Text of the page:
The stage is starkly empty. Sam (Damon Manns) and Dembe (Elijah Williams) sit opposite each other. Even in the silence, it’s clearly a date. Sam asks Dembe if he feels like they’re being watched, and a titter runs through the audience. This moment of lightness eases the audience into an account that is anything but.
Homosexuality was, until recently, punishable by death in Uganda. While the death penalty has been removed, revised laws still see it carrying a 14-year prison sentence. The key catalyst in the play is the Rolling Stone magazine, which published names, addresses, and photos of alleged homosexuals. Intolerance takes on the dangerous flavour of a witch-hunt in the deeply Christian community, as accusation equates proof, and friends and family are guilty by association. Chris Urch explores a deeply Christian family, nestled in a deeply Christian community, whose existence is totally shifted by their brother loving another man.
The main story arc is the romance between Sam and Dembe, however, the peripheral storylines are just as complex and rich. Concepts of love are examined, thoroughly. Despite the fear and secrecy surrounding their forbidden relationship, humour, affection, jealousy, and old-school notions of romance are all present between the two protagonists.
The love between siblings is explored beautifully through Wummie (Zufi Emerson), Dembe’s sister. Wummie and Dembe are extremely close. Despite her obviously greater aptitude, she is passed over when the family can only afford to send one of the siblings to study. When a distressed Sam turns up to the family’s home, searching for Dembe, she demands to know how he can claim to love her brother when it puts him in danger. Her devotion is apparent. As is her internal struggle with accepting her diminished lot so that her brother can grow. Her speech sits in heavy contrast with Sam’s earlier monologue on why he loves Dembe. Each love rings true. Each love makes seemingly impossible demands on the parties involved.
Concepts of community are also dissected, specifically the demands of church and community, and how people respond when those demands conflict with personal ones. Wummie’s character shines here, rising above her devout Christianity to support her homosexual brother nonetheless. The family’s neighbour, Mama (played by Nancy Denis – who I had the pleasure of interviewing) was an excruciating example of what can happen when intolerance and anonymity overlap.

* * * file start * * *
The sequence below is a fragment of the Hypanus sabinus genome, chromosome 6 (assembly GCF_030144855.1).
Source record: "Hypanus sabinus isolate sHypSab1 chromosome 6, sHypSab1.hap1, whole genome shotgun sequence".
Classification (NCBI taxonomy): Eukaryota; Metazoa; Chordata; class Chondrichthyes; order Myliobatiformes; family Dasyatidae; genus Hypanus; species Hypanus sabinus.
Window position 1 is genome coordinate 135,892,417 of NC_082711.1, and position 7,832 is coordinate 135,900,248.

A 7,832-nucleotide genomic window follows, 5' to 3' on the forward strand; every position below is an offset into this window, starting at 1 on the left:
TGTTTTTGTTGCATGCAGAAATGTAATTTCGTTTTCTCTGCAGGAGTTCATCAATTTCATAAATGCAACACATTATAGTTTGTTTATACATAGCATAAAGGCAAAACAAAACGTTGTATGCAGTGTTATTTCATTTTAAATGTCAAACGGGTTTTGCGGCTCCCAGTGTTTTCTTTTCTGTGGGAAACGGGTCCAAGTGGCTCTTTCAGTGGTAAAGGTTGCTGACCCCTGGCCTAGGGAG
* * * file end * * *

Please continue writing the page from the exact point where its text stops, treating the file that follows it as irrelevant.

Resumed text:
Mandela Mathia, playing Dembe and Wummie’s eldest brother Joe was a standout for me. I’ve never been to an African church, but my Plus One’s approval assured me his energetic representation of a Pastor was accurate. His first sermon dealt with subject matter you’d expect to hear on any given Sunday at church. He had the other characters joining him in a joyous worship. He capered through the audience, an impressive conduit for the energy in the room. His second sermon, towards the end of the play, was on the abomination of homosexuality. The words were tortured and echoed in the deadly silent room.
The play may begin lightly, but by the interval, the heaviness has set in. The end will have your knuckles white from gripping the edge of your seat. Take the time to fully ingest the emotional offerings of this remarkable piece of theatre, and contemplate the social commentary. It will hurt, but it is so important.
See The Rolling Stone at the Seymour Centre until July 21.
Liv S is a creature of warm weather and negronis. Her interests include theatre, trying new things, and triple utterances.
Disclosure: The Plus Ones were invited guests of The Rolling Stone.
Image Source: The Seymour Centre.